Gift of Judge Bailey Aldrich in commemoration of a warm friendship with Frank L.
Harrington, Class of 1924; M.975.80.1-6
Daniel Webster (1782-1852), Dartmouth Class of 1801, enjoyed a distinguished career as a lawyer and a statesman, serving as a congressman and a senator and as secretary of state under President Millard Fillmore. Webster purchased this tea service toward the end of his life, possibly for the new house he erected in 1846 on his Franklin, New Hampshire, estate, where he frequently entertained. Although he did not keep regular accounts, existing records from 1847 to 1849 indicate that he purchased numerous household furnishings, including several items from Jones, Ball & Poor (now Shreve, Crump & Low), which retailed this tea service. A small Boston silversmith firm, Woodward & Grosjean, actually made the set, and their initials are stamped on each piece together with the retailer’s mark. Though probably not a special order, the service is personalized by the engraved “W” and the Webster crest of a horse’s head on each piece. The exuberant ornamentation of this tea service reflects the popularity of rococo design motifs in American decorative arts of the mid-nineteenth century. Rather than merely adopting the curvilinear outlines of the style, nineteenth-century craftsmen frequently covered the entire surface of an object with elaborate naturalistic design elements. Note here, for example, the rustic handles cast in the shape of tree branches, the stylized raised, or repoussé, floral design, and the applied trailing vines and leaves. Of particular interest are the curious agrarian figures—perhaps Native Americans—that serve as finials on the four lidded pieces. The pear-shaped bodies of the vessels and convex fluting on the upper section of each piece are reminiscent of the earlier empire style.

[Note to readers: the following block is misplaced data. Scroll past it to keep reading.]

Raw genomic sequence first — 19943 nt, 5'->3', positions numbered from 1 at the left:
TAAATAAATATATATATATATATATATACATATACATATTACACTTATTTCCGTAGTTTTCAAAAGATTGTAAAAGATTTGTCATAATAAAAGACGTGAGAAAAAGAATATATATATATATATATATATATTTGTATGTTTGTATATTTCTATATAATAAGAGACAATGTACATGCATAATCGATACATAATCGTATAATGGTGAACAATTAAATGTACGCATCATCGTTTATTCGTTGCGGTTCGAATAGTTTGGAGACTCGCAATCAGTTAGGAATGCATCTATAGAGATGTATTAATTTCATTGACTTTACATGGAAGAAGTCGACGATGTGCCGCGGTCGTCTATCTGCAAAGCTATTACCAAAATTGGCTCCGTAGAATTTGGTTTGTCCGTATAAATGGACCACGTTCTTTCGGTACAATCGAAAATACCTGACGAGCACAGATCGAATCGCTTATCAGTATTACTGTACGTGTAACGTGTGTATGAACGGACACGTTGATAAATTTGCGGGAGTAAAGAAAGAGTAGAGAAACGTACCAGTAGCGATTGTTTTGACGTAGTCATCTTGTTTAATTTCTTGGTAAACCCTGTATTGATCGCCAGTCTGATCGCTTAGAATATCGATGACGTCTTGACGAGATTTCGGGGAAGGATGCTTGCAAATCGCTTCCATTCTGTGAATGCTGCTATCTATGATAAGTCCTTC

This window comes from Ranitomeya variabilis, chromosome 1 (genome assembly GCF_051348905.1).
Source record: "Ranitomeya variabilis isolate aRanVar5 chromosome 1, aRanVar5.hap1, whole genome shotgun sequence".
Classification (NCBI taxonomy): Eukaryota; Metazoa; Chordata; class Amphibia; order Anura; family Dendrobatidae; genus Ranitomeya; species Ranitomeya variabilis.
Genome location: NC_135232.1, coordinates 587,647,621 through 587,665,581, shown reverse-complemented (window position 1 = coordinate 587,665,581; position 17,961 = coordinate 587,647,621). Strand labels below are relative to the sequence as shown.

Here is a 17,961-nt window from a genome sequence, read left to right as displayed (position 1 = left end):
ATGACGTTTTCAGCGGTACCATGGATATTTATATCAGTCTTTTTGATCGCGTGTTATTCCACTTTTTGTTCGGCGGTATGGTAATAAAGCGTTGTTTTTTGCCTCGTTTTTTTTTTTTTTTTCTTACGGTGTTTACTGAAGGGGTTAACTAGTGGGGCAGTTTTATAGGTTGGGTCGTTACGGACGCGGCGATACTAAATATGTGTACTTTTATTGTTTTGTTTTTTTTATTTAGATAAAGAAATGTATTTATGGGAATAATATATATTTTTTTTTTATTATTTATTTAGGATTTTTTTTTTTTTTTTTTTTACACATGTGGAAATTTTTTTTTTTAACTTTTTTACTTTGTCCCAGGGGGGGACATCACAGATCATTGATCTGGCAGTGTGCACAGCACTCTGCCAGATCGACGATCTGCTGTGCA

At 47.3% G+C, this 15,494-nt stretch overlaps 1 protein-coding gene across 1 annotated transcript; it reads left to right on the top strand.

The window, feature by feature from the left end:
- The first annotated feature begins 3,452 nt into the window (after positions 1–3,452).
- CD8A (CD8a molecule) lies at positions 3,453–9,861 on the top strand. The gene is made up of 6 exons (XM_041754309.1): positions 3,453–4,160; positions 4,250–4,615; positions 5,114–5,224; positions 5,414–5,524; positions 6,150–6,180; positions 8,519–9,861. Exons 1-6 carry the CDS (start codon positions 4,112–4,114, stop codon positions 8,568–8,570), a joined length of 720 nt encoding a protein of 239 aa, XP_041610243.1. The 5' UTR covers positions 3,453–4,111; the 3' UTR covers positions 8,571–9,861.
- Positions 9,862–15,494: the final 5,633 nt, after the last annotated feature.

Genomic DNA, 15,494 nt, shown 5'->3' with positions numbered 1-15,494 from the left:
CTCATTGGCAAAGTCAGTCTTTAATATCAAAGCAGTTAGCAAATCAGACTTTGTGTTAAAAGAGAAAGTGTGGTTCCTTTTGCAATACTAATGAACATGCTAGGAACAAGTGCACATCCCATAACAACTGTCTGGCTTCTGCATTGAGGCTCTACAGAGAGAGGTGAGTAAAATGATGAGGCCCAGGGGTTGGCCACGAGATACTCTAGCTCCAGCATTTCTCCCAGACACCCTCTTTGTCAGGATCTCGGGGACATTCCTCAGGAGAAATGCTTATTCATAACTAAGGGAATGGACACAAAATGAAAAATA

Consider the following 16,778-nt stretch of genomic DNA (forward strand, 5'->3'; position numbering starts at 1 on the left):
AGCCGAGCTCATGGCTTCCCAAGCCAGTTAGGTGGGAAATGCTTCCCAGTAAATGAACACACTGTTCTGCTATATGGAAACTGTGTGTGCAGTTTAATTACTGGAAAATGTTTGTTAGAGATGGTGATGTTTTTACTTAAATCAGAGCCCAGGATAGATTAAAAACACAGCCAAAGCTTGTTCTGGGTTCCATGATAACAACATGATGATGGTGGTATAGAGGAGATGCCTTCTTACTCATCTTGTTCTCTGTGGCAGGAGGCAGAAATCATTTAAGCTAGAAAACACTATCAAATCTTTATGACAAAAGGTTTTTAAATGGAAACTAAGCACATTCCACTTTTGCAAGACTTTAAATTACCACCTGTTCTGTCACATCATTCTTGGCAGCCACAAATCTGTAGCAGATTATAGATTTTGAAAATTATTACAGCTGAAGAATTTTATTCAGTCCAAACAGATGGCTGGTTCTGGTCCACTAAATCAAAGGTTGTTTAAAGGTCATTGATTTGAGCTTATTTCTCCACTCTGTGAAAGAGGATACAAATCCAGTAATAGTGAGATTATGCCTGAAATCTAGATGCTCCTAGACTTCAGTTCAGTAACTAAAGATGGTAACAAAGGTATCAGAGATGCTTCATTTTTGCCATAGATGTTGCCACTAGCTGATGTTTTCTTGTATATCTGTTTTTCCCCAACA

Last Updated: 6/9/09